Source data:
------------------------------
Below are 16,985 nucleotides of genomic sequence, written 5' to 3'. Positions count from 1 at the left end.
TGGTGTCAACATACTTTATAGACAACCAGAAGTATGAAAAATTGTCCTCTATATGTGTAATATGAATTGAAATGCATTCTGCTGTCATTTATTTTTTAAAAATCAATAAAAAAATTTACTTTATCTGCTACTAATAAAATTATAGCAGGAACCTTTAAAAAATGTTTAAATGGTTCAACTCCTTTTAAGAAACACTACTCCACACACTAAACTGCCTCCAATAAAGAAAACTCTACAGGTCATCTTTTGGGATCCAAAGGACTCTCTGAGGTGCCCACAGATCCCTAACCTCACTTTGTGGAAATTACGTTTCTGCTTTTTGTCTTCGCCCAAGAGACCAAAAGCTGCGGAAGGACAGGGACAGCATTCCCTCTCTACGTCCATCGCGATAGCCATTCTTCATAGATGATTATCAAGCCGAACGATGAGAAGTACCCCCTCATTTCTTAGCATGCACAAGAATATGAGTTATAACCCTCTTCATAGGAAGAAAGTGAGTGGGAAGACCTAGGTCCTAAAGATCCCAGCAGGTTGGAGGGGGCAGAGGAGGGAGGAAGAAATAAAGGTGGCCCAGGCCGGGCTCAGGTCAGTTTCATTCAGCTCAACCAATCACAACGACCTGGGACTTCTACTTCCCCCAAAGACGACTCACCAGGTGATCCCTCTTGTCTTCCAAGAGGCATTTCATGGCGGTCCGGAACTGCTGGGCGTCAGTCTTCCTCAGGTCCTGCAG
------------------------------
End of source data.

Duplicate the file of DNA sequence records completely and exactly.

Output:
Below are 16,985 nucleotides of genomic sequence, written 5' to 3'. Positions count from 1 at the left end.
TGGTGTCAACATACTTTATAGACAACCAGAAGTATGAAAAATTGTCCTCTATATGTGTAATATGAATTGAAATGCATTCTGCTGTCATTTATTTTTTAAAAATCAATAAAAAAATTTACTTTATCTGCTACTAATAAAATTATAGCAGGAACCTTTAAAAAATGTTTAAATGGTTCAACTCCTTTTAAGAAACACTACTCCACACACTAAACTGCCTCCAATAAAGAAAACTCTACAGGTCATCTTTTGGGATCCAAAGGACTCTCTGAGGTGCCCACAGATCCCTAACCTCACTTTGTGGAAATTACGTTTCTGCTTTTTGTCTTCGCCCAAGAGACCAAAAGCTGCGGAAGGACAGGGACAGCATTCCCTCTCTACGTCCATCGCGATAGCCATTCTTCATAGATGATTATCAAGCCGAACGATGAGAAGTACCCCCTCATTTCTTAGCATGCACAAGAATATGAGTTATAACCCTCTTCATAGGAAGAAAGTGAGTGGGAAGACCTAGGTCCTAAAGATCCCAGCAGGTTGGAGGGGGCAGAGGAGGGAGGAAGAAATAAAGGTGGCCCAGGCCGGGCTCAGGTCAGTTTCATTCAGCTCAACCAATCACAACGACCTGGGACTTCTACTTCCCCCAAAGACGACTCACCAGGTGATCCCTCTTGTCTTCCAAGAGGCATTTCATGGCGGTCCGGAACTGCTGGGCGTCAGTCTTCCTCAGGTCCTGCAG